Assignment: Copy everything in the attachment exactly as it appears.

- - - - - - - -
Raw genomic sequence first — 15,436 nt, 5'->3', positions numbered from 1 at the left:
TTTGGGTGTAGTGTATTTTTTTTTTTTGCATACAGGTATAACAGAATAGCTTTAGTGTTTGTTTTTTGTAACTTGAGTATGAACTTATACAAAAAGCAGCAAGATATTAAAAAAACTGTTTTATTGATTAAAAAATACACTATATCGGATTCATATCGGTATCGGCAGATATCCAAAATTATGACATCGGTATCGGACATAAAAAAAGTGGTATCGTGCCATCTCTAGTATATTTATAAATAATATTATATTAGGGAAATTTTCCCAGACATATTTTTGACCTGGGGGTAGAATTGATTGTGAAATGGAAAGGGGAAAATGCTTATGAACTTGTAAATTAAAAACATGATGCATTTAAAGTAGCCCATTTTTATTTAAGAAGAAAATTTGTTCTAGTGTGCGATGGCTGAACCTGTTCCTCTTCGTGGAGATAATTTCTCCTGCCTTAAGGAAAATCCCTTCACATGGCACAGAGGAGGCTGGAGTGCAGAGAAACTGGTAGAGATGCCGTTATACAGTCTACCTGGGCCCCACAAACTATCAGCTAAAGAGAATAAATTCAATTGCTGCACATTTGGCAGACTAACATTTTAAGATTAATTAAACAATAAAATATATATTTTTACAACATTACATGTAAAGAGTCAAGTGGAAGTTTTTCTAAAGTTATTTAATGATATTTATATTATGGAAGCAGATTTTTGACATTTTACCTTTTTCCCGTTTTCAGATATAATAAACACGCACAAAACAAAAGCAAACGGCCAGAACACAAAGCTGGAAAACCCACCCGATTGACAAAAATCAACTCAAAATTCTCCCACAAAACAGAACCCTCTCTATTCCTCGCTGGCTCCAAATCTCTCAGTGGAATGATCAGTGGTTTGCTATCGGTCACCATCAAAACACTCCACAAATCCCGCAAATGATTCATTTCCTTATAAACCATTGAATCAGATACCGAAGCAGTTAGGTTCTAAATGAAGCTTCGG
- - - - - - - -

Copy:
Raw genomic sequence first — 15,436 nt, 5'->3', positions numbered from 1 at the left:
TTTGGGTGTAGTGTATTTTTTTTTTTTGCATACAGGTATAACAGAATAGCTTTAGTGTTTGTTTTTTGTAACTTGAGTATGAACTTATACAAAAAGCAGCAAGATATTAAAAAAACTGTTTTATTGATTAAAAAATACACTATATCGGATTCATATCGGTATCGGCAGATATCCAAAATTATGACATCGGTATCGGACATAAAAAAAGTGGTATCGTGCCATCTCTAGTATATTTATAAATAATATTATATTAGGGAAATTTTCCCAGACATATTTTTGACCTGGGGGTAGAATTGATTGTGAAATGGAAAGGGGAAAATGCTTATGAACTTGTAAATTAAAAACATGATGCATTTAAAGTAGCCCATTTTTATTTAAGAAGAAAATTTGTTCTAGTGTGCGATGGCTGAACCTGTTCCTCTTCGTGGAGATAATTTCTCCTGCCTTAAGGAAAATCCCTTCACATGGCACAGAGGAGGCTGGAGTGCAGAGAAACTGGTAGAGATGCCGTTATACAGTCTACCTGGGCCCCACAAACTATCAGCTAAAGAGAATAAATTCAATTGCTGCACATTTGGCAGACTAACATTTTAAGATTAATTAAACAATAAAATATATATTTTTACAACATTACATGTAAAGAGTCAAGTGGAAGTTTTTCTAAAGTTATTTAATGATATTTATATTATGGAAGCAGATTTTTGACATTTTACCTTTTTCCCGTTTTCAGATATAATAAACACGCACAAAACAAAAGCAAACGGCCAGAACACAAAGCTGGAAAACCCACCCGATTGACAAAAATCAACTCAAAATTCTCCCACAAAACAGAACCCTCTCTATTCCTCGCTGGCTCCAAATCTCTCAGTGGAATGATCAGTGGTTTGCTATCGGTCACCATCAAAACACTCCACAAATCCCGCAAATGATTCATTTCCTTATAAACCATTGAATCAGATACCGAAGCAGTTAGGTTCTAAATGAAGCTTCGG